Growing up, I sometimes tried to supplement my allowance with contract work for my parents. If they provided materials, I would wash the windows, paint the porch, clean up the yard, or do nearly anything that needed doing. My price would be a flat fee based on who knows what. The time allotted to the task would be who knows how long. Completion time: to be announced. But at the end of my task, my father often refused to pay what he promised.
“David, you haven’t finished,” he’d say.
“You asked me to clean the garage. Isn’t it clean?”
“Most of it is, but you left cobwebs in the window sills and in the corners near the ceiling and floor.”
“But you didn’t tell me that was part of the job.”
“I shouldn’t have to tell you… part of the job is knowing what the job is.”
Though I’d go on to complete my father’s work order according to his unspecified specifications, I resented these conversations. I regarded them as puppy training, my nose pushed into my mess.
Now—of course—I’m my father. At least a third of my students’ questions amount to, “Exactly what do we have to do again?” I hear myself say, “If I tell you everything you have to do, how will you learn to figure out what needs to be done?”
In other words, “Part of the job is knowing what the job is.”
When I cleaned the garage or painted the porch I wanted to be finished and paid. Satisfaction was hardly my top desire, and I imagine it is the same with some of my students. I ought to understand. Whether I specify nothing or everything, the task remains arbitrary. It’s my job, not theirs.
Yet I’m quixotic enough to hope for transcendence. “This time,” I think, “they will take the task as their own and show me how resourceful and diligent they can be.” I think, “This time they will surprise me. In a good way.”
At one of the first department meetings of the year, as we were grousing about an “initiative” we needed to fulfill and talking ourselves toward resignation, one of my colleagues shrugged her shoulders and said, “Well, they call it ‘work’ for a reason.”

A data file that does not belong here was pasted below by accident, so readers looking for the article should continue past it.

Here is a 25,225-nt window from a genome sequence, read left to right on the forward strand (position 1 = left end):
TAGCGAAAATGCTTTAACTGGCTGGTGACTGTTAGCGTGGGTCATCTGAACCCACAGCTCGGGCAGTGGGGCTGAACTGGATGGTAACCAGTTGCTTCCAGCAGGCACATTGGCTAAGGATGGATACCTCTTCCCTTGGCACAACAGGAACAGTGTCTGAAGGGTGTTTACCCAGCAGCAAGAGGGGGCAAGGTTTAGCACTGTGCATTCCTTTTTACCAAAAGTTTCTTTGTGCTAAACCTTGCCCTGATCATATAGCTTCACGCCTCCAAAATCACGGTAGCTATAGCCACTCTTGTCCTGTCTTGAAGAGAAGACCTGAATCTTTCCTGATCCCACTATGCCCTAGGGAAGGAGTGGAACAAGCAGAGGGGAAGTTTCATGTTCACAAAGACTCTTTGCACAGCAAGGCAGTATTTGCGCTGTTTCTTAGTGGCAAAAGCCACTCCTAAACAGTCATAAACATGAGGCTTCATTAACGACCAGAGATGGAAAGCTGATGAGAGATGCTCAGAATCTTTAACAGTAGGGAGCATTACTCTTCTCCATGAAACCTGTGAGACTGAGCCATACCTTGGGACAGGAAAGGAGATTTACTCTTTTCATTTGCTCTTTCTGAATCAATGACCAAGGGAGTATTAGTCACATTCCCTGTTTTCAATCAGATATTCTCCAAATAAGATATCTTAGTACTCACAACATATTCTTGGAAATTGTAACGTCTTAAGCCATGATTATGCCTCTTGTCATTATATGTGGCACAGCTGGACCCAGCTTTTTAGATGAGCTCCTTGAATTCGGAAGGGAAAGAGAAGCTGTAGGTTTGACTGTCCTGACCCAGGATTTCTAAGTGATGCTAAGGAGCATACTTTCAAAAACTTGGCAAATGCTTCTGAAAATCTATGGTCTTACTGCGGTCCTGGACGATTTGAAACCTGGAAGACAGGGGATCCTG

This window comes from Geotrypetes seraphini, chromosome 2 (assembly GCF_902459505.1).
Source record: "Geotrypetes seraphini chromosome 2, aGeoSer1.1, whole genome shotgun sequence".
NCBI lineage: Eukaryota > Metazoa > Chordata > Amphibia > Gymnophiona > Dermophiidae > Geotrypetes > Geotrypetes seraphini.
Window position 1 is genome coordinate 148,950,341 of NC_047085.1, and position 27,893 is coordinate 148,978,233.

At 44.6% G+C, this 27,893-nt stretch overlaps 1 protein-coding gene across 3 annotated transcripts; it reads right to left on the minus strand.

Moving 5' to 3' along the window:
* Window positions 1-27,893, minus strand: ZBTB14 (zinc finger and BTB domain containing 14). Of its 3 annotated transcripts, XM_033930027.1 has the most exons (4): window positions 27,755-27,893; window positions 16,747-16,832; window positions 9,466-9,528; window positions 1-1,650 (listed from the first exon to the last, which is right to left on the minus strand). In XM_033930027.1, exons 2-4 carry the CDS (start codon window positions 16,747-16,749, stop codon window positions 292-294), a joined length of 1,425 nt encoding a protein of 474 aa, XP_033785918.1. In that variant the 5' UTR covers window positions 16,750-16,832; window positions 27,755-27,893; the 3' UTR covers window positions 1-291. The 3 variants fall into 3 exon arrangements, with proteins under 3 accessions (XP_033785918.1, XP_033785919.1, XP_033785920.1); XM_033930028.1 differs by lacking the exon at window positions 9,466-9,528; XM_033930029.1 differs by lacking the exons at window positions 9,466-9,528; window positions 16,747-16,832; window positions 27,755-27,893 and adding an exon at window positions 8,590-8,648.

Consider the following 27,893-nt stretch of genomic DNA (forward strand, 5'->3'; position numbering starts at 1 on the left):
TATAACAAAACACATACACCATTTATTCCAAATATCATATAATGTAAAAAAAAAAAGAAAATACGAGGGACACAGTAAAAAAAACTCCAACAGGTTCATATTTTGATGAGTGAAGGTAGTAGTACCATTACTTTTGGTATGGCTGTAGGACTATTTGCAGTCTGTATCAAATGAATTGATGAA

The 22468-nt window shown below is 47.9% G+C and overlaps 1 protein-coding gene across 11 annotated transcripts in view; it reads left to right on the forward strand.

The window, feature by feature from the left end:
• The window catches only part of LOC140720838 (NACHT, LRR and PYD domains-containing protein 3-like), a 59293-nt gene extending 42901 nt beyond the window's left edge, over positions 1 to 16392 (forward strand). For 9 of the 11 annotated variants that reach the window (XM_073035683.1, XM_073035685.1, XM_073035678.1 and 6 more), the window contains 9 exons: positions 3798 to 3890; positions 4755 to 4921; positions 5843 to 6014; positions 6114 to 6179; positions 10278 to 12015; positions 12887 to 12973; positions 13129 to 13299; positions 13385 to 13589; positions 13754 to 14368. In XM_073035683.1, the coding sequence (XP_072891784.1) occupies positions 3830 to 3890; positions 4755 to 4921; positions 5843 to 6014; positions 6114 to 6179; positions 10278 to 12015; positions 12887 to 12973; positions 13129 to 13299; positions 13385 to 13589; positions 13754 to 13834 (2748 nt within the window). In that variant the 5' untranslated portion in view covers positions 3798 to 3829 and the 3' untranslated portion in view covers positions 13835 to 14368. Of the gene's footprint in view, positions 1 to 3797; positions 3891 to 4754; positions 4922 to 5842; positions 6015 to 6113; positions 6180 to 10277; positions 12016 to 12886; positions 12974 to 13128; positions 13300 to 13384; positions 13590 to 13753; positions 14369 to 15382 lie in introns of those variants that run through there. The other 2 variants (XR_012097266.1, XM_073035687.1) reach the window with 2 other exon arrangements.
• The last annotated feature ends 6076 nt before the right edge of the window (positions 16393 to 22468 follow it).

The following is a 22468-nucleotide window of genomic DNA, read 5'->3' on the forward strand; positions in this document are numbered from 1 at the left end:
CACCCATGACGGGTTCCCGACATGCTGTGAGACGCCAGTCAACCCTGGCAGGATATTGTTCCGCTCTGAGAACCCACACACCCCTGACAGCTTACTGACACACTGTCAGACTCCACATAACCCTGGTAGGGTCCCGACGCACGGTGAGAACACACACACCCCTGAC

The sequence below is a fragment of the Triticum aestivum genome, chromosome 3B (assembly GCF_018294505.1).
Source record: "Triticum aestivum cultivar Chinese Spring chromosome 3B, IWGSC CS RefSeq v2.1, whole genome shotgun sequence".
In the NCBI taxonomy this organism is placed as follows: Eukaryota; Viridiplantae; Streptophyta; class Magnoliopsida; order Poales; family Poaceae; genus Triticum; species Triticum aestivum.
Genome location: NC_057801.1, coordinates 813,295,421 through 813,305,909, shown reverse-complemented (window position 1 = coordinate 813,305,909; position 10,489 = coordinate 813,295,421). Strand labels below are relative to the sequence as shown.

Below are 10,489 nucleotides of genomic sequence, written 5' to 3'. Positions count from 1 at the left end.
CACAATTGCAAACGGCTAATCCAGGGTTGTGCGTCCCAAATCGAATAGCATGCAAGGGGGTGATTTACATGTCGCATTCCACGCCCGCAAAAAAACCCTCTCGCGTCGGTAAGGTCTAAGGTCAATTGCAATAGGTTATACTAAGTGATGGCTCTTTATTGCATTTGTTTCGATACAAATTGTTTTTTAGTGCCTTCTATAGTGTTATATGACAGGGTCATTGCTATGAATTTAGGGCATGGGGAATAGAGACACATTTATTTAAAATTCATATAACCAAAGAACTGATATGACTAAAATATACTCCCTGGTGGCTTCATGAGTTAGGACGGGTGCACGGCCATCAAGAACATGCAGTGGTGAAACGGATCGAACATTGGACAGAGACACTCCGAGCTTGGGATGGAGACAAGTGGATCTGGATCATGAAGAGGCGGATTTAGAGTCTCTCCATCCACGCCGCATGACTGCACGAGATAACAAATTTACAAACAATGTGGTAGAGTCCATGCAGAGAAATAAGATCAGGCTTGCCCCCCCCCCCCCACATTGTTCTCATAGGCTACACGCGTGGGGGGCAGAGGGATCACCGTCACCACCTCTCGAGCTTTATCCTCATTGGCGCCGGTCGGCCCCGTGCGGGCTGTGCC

Expecting work to be more than work may be setting myself up for disappointment, but I think my colleague has it exactly wrong. They call it “work” because it has no reason. If I could convince students a task is worth doing—not for a grade or for college, not for freedom from grounding this weekend—maybe they would clean cobwebs from windowsills or give their essays better titles than “Catcher in the Rye Paper.”
Buckminster Fuller once said that he never thought about beauty when he was trying to work out a design or idea, but, “When I have finished, if the solution is not beautiful, I know it’s wrong.” You have to desire a beautiful solution to arrive at one.
When I return essays, I identify problems I encountered—common mechanical errors or frequently unsupported assertions or troublesome quotations that weren’t properly integrated. Most students take my instructions with patience and mute gratitude, listlessly copying pieces of advice into notebooks, resolving— even if half-heartedly—to return to them before the next paper. Occasionally, however, someone rallies the courage to ask, “Why didn’t you tell us this in the first place?”
My answer is, “Sometimes I have to see your work to know where you need help.”
It’s a necessary but inadequate response. I’m still looking for a more beautiful solution. Maybe I should be honest and say I had hoped they wouldn’t need reminding. But I’m beginning to think it’d be better to focus less on what’s missing in their work. I should help them think more about what they can do than what they must do.
What they really need is a reason to work. Though I sometimes forget, trying to inspire them is what this job is.